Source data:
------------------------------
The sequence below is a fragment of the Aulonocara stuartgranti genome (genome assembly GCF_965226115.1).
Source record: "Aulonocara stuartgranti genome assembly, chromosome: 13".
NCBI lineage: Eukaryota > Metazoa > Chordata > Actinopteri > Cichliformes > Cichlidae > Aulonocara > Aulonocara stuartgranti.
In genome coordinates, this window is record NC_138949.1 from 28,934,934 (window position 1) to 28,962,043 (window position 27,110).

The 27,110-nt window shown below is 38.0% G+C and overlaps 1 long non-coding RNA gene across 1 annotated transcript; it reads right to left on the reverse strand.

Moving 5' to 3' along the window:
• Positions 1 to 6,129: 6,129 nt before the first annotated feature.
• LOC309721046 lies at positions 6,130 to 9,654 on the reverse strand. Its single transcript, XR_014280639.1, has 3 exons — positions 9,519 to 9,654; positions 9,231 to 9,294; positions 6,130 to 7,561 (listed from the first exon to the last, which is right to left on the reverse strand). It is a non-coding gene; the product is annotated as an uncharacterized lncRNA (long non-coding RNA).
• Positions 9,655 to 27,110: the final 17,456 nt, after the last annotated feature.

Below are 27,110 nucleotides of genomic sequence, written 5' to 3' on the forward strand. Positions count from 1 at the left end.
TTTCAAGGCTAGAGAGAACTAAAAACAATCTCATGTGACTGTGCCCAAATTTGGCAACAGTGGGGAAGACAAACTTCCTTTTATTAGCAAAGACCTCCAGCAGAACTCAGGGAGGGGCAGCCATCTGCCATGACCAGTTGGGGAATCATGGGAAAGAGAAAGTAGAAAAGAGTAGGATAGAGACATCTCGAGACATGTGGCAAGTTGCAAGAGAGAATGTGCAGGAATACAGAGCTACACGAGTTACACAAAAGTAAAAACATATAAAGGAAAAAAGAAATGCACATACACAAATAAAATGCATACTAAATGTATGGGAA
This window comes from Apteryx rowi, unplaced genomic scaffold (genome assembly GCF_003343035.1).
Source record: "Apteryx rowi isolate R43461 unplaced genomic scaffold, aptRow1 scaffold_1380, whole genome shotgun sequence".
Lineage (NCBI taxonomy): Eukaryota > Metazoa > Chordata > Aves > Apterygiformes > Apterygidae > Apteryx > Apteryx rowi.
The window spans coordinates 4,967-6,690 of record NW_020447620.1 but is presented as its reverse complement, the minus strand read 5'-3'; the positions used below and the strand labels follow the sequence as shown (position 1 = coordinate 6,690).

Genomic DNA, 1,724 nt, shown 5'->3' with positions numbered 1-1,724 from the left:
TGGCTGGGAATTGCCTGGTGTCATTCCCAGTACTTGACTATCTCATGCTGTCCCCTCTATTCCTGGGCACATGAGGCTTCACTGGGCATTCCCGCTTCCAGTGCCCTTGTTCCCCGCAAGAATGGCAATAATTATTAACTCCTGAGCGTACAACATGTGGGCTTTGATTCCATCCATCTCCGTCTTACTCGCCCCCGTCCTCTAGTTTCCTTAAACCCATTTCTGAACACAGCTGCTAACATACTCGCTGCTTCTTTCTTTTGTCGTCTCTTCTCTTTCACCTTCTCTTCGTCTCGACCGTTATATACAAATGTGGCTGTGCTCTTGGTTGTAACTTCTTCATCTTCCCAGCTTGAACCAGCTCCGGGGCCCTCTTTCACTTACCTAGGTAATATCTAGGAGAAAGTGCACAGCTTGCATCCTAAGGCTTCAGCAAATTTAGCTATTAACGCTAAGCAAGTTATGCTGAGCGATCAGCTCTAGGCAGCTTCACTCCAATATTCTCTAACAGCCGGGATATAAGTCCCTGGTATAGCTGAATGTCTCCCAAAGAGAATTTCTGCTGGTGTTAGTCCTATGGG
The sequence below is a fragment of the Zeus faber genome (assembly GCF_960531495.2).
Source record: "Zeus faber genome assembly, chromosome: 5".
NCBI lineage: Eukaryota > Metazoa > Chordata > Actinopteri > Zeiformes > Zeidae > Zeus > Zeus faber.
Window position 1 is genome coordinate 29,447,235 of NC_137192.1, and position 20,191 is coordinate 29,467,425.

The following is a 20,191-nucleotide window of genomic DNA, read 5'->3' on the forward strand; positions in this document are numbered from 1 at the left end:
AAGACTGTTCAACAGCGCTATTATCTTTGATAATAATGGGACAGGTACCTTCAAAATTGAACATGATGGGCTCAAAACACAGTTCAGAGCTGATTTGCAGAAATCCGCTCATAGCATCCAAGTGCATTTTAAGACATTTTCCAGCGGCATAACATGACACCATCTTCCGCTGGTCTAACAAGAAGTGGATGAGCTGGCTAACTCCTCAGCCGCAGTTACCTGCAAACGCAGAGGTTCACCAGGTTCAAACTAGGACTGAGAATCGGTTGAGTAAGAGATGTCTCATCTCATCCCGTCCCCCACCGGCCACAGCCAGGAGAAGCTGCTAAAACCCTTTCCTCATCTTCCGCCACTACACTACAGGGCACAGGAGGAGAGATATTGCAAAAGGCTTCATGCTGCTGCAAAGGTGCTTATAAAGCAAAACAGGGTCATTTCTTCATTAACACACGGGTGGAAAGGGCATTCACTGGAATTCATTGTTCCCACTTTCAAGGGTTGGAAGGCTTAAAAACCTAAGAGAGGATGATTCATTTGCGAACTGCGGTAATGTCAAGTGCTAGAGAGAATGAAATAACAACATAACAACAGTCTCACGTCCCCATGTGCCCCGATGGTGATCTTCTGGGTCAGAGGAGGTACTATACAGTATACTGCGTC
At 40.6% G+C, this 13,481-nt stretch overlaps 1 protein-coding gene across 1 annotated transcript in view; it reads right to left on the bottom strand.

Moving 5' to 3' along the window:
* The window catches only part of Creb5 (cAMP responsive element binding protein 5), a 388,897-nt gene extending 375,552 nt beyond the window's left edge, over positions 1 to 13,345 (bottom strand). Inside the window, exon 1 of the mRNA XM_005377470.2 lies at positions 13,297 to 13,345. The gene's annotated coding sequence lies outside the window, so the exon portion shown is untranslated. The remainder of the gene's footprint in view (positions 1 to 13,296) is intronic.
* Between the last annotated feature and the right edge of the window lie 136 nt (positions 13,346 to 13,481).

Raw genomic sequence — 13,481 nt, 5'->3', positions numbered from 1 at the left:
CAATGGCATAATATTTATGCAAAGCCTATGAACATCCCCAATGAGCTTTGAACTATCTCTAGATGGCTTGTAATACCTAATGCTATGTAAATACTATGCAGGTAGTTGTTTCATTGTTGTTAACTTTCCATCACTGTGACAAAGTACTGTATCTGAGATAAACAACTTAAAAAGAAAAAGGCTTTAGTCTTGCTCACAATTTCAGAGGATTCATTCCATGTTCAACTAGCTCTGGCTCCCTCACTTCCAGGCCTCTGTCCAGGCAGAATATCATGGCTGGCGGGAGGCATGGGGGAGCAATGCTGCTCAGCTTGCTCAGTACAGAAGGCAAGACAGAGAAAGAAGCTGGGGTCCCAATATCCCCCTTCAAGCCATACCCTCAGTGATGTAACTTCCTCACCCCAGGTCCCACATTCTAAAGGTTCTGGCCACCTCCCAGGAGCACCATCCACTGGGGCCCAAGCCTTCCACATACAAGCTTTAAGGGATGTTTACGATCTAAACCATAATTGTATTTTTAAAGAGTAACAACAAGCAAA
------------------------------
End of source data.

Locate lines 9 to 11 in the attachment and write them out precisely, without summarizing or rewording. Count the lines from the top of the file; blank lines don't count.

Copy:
• Positions 9,655 to 27,110: the final 17,456 nt, after the last annotated feature.

Below are 27,110 nucleotides of genomic sequence, written 5' to 3' on the forward strand. Positions count from 1 at the left end.
TTTCAAGGCTAGAGAGAACTAAAAACAATCTCATGTGACTGTGCCCAAATTTGGCAACAGTGGGGAAGACAAACTTCCTTTTATTAGCAAAGACCTCCAGCAGAACTCAGGGAGGGGCAGCCATCTGCCATGACCAGTTGGGGAATCATGGGAAAGAGAAAGTAGAAAAGAGTAGGATAGAGACATCTCGAGACATGTGGCAAGTTGCAAGAGAGAATGTGCAGGAATACAGAGCTACACGAGTTACACAAAAGTAAAAACATATAAAGGAAAAAAGAAATGCACATACACAAATAAAATGCATACTAAATGTATGGGAA